Thursday, August 11, 2011

The iPad Experiment - Day #1

Yesterday, I received my iPad cart fully stocked with 30 iPads and a laptop that acts as the hub for syncing the devices. Today was the first day that I attempted to use the devices with my class. We spent about 20-25 minutes discussing the iPad Driver's License requirements and reviewing the rules for iPad use. The students were very excited about the opportunity to use the devices, and they asked a lot of good clarifying questions about the rules. I then gave the students about 30 minutes to just explore the iPads and play with the apps that I'd downloaded.

The Good
1. I like the iPad cart overall, and I think that it has great potential as a classroom hub. It is so efficient at syncing the iPads, and it makes managing the devices far less cumbersome than I'd anticipated. The cart doesn't take up a lot of real estate in my classroom, and it's easy to move around. It locks easily, and the back lights up to show the numbers of the devices that are plugged in. It makes for a really well-organized system for managing the iPads, especially since all of the students are given numbers and assigned a specific device to use each and every time. As long as they put it in the right spot, I should be able to gauge how well they've been put away pretty quickly.

The Bad (a.k.a. the issues that we'll need to work on...)
1. The cart is a bit cumbersome for plugging and unplugging the iPads. Rather than having the standard iPad plugs, the cart has special cords that plug into the hub to allow for multi-unit syncing and charging. They don't fit into the iPads super-smoothly, and they can be a challenge to navigate. Several students were getting frustrated with them today, and I had to explain that this was a learning experience for all of us. Through much trial-and-error, we determined that the best way to put them back in was to plug the device into the hub, and then rotate the iPad into its slot. When students tried putting the device into the slot before plugging it in, they had a much harder time getting the plug to attach correctly.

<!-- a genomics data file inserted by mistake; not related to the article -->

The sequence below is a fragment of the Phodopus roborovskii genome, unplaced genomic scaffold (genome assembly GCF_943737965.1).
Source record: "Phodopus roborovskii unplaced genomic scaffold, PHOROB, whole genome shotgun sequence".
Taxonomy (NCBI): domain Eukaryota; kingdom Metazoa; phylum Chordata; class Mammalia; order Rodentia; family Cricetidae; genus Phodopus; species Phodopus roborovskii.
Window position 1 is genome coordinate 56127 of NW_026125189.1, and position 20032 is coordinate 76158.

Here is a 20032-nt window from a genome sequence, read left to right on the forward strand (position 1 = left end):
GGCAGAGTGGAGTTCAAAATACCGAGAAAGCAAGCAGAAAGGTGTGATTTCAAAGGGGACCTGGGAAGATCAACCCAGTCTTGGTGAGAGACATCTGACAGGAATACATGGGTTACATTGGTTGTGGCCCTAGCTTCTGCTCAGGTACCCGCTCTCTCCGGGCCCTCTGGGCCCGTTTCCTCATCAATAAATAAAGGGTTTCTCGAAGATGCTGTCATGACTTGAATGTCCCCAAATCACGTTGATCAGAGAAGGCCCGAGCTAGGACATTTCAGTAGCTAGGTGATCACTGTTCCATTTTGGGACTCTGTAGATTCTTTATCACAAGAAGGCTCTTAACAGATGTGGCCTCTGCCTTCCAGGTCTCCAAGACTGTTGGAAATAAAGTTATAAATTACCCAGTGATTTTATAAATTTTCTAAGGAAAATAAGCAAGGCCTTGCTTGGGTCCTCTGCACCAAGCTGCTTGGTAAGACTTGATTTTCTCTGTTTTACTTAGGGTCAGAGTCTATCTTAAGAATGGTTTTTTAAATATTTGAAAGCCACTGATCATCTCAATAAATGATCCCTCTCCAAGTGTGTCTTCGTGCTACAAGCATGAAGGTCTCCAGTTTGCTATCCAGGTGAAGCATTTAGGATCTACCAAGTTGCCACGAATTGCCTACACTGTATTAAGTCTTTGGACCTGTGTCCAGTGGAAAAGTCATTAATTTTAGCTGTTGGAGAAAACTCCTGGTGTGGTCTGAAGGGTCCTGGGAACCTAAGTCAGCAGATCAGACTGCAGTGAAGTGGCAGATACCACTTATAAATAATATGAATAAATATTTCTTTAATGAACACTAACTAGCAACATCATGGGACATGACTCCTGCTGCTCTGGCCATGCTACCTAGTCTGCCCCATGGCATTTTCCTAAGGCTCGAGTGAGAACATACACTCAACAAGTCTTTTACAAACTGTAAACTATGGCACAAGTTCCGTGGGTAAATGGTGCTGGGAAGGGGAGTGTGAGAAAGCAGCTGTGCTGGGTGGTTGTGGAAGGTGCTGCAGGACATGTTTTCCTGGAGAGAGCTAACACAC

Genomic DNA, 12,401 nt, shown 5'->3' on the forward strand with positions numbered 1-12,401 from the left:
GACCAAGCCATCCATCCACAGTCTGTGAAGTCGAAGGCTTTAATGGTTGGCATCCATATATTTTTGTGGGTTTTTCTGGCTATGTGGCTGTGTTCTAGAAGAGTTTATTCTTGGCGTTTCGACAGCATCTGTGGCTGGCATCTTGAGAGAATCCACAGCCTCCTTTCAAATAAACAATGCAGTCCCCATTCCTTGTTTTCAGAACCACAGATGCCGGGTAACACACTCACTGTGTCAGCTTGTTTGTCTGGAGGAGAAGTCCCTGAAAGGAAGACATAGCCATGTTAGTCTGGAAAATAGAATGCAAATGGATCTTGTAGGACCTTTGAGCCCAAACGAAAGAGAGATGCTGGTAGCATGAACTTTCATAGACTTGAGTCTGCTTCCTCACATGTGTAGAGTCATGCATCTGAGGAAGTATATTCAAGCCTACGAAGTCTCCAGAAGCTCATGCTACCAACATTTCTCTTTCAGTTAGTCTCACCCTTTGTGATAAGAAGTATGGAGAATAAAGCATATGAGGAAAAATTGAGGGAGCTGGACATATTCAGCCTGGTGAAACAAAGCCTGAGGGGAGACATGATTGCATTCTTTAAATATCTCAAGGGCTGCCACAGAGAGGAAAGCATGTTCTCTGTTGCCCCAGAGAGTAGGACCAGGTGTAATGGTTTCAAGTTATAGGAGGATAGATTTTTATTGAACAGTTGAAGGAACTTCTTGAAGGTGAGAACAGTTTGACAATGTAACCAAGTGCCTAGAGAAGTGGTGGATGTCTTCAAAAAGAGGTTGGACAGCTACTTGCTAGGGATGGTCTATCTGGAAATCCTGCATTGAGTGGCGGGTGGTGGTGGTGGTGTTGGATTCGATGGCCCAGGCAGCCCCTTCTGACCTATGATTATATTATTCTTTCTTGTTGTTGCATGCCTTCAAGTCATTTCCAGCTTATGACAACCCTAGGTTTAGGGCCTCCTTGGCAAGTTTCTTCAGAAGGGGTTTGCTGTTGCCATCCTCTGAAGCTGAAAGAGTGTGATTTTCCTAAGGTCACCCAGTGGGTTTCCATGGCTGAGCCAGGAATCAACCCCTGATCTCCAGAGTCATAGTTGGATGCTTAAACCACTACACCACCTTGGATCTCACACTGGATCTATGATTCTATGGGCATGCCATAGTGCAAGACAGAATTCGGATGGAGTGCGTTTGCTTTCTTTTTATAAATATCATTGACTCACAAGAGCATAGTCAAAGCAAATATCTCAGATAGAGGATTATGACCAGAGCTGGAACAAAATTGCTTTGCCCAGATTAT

2. Not all of the devices synced correctly the first time. On several of the iPads, students could see the icons of all of the apps that were loaded, but when they tapped on the icons, the app would begin to load and then crash. We had to re-sync those devices, and then they worked. All of that was fine, but it was frustrating for the students and me because it was time consuming, and they were all very eager to use their iPads. We were also a lot slower at pulling them out and putting them away because it was our first time, so it just compounded the inefficiency of the process.

3. Not all of the iPads were synced the first time, period. Many of them appeared to be plugged in, but they hadn't connected completely, so they didn't get synced. I learned today what to look for and that I'll need to carefully check the device list to make sure I have all 30 devices connected. It also seemed to matter that I ejected them one by one through iTunes after the sync and before the students took the iPads out of the cart.

4. Volume controls matter! The students are going to get the earbuds for the iPads so they can listen to their apps and work independently, but we didn't have those today. I asked the students to mute the devices so that they wouldn't disturb others around them -- some of the apps are very audio-rich! We figured out, though, that we need to have the volume on when the students return their devices to the cart so we can hear the chirp that tells us the iPad is plugged in correctly.

None of these issues are all that significant, but they're definitely things I didn't anticipate going into the learning experience today. As always, troubleshooting on the spot doesn't always yield the most efficient solutions, either. The students were wonderfully patient throughout the process even though some of them really only got about 10 minutes to explore their iPad. I was also so busy figuring out the technical aspects that I didn't really get to see what the students were doing with the iPads or how they were using them. Now that we've got some of these issues worked out, I'm planning to give the students another opportunity to explore the iPads tomorrow, and hopefully everything will go more smoothly. Once we've got some of these kinks worked out and the students have had an opportunity to "play" with the iPads, we'll really begin to dig into using them for social studies. I'm planning to start those lessons next week.

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